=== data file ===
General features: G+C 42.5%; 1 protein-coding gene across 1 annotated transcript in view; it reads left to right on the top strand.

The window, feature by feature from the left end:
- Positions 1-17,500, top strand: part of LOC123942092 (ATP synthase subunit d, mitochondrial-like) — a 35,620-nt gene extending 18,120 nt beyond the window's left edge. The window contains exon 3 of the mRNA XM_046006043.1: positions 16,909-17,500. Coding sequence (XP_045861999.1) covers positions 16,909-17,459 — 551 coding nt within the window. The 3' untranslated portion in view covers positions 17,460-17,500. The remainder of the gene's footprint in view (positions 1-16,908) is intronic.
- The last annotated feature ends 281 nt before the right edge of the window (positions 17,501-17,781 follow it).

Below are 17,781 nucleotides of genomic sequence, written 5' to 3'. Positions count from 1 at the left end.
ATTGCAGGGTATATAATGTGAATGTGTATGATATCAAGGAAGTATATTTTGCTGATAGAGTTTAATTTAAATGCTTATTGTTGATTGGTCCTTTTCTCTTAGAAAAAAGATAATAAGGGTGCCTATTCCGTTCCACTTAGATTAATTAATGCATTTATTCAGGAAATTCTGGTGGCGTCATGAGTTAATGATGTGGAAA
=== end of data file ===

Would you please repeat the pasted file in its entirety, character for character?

General features: G+C 42.5%; 1 protein-coding gene across 1 annotated transcript in view; it reads left to right on the top strand.

The window, feature by feature from the left end:
- Positions 1-17,500, top strand: part of LOC123942092 (ATP synthase subunit d, mitochondrial-like) — a 35,620-nt gene extending 18,120 nt beyond the window's left edge. The window contains exon 3 of the mRNA XM_046006043.1: positions 16,909-17,500. Coding sequence (XP_045861999.1) covers positions 16,909-17,459 — 551 coding nt within the window. The 3' untranslated portion in view covers positions 17,460-17,500. The remainder of the gene's footprint in view (positions 1-16,908) is intronic.
- The last annotated feature ends 281 nt before the right edge of the window (positions 17,501-17,781 follow it).

Below are 17,781 nucleotides of genomic sequence, written 5' to 3'. Positions count from 1 at the left end.
ATTGCAGGGTATATAATGTGAATGTGTATGATATCAAGGAAGTATATTTTGCTGATAGAGTTTAATTTAAATGCTTATTGTTGATTGGTCCTTTTCTCTTAGAAAAAAGATAATAAGGGTGCCTATTCCGTTCCACTTAGATTAATTAATGCATTTATTCAGGAAATTCTGGTGGCGTCATGAGTTAATGATGTGGAAA